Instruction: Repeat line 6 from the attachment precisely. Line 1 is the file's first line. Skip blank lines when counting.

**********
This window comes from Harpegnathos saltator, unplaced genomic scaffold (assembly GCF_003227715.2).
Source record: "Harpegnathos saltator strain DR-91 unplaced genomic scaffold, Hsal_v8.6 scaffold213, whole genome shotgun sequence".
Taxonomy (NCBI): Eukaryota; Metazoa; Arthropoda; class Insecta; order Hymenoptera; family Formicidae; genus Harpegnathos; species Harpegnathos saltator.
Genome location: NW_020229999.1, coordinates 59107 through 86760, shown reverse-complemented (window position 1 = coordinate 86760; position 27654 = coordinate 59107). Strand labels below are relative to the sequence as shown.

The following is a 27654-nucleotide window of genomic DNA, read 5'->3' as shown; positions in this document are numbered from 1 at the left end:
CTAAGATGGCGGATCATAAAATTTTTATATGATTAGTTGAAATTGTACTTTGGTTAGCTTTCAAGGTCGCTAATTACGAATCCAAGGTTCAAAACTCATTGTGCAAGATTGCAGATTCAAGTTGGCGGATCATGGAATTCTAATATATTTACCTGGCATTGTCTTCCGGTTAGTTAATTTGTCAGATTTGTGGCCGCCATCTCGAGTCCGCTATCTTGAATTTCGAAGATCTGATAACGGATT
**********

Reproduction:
CTAAGATGGCGGATCATAAAATTTTTATATGATTAGTTGAAATTGTACTTTGGTTAGCTTTCAAGGTCGCTAATTACGAATCCAAGGTTCAAAACTCATTGTGCAAGATTGCAGATTCAAGTTGGCGGATCATGGAATTCTAATATATTTACCTGGCATTGTCTTCCGGTTAGTTAATTTGTCAGATTTGTGGCCGCCATCTCGAGTCCGCTATCTTGAATTTCGAAGATCTGATAACGGATT